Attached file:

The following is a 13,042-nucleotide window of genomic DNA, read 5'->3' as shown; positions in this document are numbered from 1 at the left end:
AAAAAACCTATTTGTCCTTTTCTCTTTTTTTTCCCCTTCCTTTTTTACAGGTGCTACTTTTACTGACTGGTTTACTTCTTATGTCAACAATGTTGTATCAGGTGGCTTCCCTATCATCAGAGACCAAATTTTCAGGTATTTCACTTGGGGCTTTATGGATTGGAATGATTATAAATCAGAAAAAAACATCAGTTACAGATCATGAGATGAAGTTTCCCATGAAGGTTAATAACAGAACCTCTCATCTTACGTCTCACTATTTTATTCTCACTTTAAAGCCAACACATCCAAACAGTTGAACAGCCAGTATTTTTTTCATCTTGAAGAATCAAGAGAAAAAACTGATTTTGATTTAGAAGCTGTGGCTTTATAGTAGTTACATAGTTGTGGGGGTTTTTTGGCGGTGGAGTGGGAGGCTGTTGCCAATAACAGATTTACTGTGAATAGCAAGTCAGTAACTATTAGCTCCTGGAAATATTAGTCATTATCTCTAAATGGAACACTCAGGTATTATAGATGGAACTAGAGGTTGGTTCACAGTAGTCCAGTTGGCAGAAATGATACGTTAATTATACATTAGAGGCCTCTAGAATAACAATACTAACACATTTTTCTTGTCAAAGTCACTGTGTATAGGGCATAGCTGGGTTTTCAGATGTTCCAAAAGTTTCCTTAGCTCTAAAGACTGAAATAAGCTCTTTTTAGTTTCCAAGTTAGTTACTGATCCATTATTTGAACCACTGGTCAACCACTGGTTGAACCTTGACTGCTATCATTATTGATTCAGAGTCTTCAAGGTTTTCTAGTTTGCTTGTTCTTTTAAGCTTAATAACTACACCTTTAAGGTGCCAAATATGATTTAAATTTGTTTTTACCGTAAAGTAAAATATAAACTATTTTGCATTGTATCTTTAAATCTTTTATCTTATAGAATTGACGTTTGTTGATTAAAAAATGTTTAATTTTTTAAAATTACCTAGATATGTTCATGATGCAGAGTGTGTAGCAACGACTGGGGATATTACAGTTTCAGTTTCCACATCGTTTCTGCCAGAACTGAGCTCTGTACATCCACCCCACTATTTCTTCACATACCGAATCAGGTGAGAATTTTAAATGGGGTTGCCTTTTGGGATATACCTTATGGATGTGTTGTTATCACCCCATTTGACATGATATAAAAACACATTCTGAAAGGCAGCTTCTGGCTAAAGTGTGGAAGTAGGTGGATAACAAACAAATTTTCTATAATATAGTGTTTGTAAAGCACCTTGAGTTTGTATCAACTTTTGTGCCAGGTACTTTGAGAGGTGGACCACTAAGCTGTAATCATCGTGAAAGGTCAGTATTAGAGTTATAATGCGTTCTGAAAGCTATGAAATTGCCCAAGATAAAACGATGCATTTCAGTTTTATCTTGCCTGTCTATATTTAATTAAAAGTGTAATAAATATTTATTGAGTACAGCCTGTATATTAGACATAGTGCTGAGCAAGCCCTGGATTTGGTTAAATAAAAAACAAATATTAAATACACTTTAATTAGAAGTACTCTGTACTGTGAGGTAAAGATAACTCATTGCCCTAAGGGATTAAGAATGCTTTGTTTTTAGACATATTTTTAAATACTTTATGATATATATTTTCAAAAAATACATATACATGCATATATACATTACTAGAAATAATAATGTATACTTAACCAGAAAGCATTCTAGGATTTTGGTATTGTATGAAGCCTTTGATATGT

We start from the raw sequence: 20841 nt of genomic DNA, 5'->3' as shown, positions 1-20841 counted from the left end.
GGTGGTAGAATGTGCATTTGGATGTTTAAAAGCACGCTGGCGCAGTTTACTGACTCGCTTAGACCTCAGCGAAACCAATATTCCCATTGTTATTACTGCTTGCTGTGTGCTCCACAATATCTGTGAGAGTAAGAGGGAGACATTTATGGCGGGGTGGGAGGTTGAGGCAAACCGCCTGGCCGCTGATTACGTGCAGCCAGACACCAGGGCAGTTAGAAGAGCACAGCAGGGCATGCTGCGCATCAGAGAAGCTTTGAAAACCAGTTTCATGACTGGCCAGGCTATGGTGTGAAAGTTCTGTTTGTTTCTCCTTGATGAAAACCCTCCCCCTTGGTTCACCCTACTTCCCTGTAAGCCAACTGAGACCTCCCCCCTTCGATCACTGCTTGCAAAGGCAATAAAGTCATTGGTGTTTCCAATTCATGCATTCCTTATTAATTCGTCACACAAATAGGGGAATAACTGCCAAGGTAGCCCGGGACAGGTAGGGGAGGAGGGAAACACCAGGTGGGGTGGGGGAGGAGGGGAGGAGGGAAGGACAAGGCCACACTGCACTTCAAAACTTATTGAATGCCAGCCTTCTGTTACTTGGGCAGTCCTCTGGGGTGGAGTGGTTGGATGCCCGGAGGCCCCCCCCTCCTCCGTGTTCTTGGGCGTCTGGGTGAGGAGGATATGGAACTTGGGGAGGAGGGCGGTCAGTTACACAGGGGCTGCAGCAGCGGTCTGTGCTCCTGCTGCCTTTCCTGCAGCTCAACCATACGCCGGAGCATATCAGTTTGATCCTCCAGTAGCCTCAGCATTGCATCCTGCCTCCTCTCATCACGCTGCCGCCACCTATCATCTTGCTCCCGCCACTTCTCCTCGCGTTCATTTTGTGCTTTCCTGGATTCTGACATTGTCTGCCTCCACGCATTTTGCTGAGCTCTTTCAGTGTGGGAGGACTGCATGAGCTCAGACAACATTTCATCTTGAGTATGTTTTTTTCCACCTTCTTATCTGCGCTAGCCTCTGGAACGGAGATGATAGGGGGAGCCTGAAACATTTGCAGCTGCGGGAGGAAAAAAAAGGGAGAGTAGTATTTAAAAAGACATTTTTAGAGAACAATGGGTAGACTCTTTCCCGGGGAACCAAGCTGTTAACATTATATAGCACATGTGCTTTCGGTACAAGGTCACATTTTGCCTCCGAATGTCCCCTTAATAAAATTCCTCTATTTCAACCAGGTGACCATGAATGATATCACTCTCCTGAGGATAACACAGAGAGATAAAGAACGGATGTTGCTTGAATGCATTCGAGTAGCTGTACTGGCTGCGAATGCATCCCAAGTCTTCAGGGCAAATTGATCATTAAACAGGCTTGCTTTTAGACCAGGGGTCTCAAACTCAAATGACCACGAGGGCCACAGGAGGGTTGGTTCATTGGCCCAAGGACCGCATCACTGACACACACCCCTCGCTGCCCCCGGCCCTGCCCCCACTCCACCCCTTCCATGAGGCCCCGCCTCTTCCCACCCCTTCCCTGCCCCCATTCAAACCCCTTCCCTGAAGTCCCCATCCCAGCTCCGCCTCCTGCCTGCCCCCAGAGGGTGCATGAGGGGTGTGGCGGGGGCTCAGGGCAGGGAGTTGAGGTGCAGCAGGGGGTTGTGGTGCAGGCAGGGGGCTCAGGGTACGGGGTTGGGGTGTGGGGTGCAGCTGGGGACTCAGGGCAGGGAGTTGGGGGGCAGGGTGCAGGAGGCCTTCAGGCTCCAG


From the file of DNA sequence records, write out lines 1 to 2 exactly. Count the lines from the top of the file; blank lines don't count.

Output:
The following is a 13,042-nucleotide window of genomic DNA, read 5'->3' as shown; positions in this document are numbered from 1 at the left end:
AAAAAACCTATTTGTCCTTTTCTCTTTTTTTTCCCCTTCCTTTTTTACAGGTGCTACTTTTACTGACTGGTTTACTTCTTATGTCAACAATGTTGTATCAGGTGGCTTCCCTATCATCAGAGACCAAATTTTCAGGTATTTCACTTGGGGCTTTATGGATTGGAATGATTATAAATCAGAAAAAAACATCAGTTACAGATCATGAGATGAAGTTTCCCATGAAGGTTAATAACAGAACCTCTCATCTTACGTCTCACTATTTTATTCTCACTTTAAAGCCAACACATCCAAACAGTTGAACAGCCAGTATTTTTTTCATCTTGAAGAATCAAGAGAAAAAACTGATTTTGATTTAGAAGCTGTGGCTTTATAGTAGTTACATAGTTGTGGGGGTTTTTTGGCGGTGGAGTGGGAGGCTGTTGCCAATAACAGATTTACTGTGAATAGCAAGTCAGTAACTATTAGCTCCTGGAAATATTAGTCATTATCTCTAAATGGAACACTCAGGTATTATAGATGGAACTAGAGGTTGGTTCACAGTAGTCCAGTTGGCAGAAATGATACGTTAATTATACATTAGAGGCCTCTAGAATAACAATACTAACACATTTTTCTTGTCAAAGTCACTGTGTATAGGGCATAGCTGGGTTTTCAGATGTTCCAAAAGTTTCCTTAGCTCTAAAGACTGAAATAAGCTCTTTTTAGTTTCCAAGTTAGTTACTGATCCATTATTTGAACCACTGGTCAACCACTGGTTGAACCTTGACTGCTATCATTATTGATTCAGAGTCTTCAAGGTTTTCTAGTTTGCTTGTTCTTTTAAGCTTAATAACTACACCTTTAAGGTGCCAAATATGATTTAAATTTGTTTTTACCGTAAAGTAAAATATAAACTATTTTGCATTGTATCTTTAAATCTTTTATCTTATAGAATTGACGTTTGTTGATTAAAAAATGTTTAATTTTTTAAAATTACCTAGATATGTTCATGATGCAGAGTGTGTAGCAACGACTGGGGATATTACAGTTTCAGTTTCCACATCGTTTCTGCCAGAACTGAGCTCTGTACATCCACCCCACTATTTCTTCACATACCGAATCAGGTGAGAATTTTAAATGGGGTTGCCTTTTGGGATATACCTTATGGATGTGTTGTTATCACCCCATTTGACATGATATAAAAACACATTCTGAAAGGCAGCTTCTGGCTAAAGTGTGGAAGTAGGTGGATAACAAACAAATTTTCTATAATATAGTGTTTGTAAAGCACCTTGAGTTTGTATCAACTTTTGTGCCAGGTACTTTGAGAGGTGGACCACTAAGCTGTAATCATCGTGAAAGGTCAGTATTAGAGTTATAATGCGTTCTGAAAGCTATGAAATTGCCCAAGATAAAACGATGCATTTCAGTTTTATCTTGCCTGTCTATATTTAATTAAAAGTGTAATAAATATTTATTGAGTACAGCCTGTATATTAGACATAGTGCTGAGCAAGCCCTGGATTTGGTTAAATAAAAAACAAATATTAAATACACTTTAATTAGAAGTACTCTGTACTGTGAGGTAAAGATAACTCATTGCCCTAAGGGATTAAGAATGCTTTGTTTTTAGACATATTTTTAAATACTTTATGATATATATTTTCAAAAAATACATATACATGCATATATACATTACTAGAAATAATAATGTATACTTAACCAGAAAGCATTCTAGGATTTTGGTATTGTATGAAGCCTTTGATATGT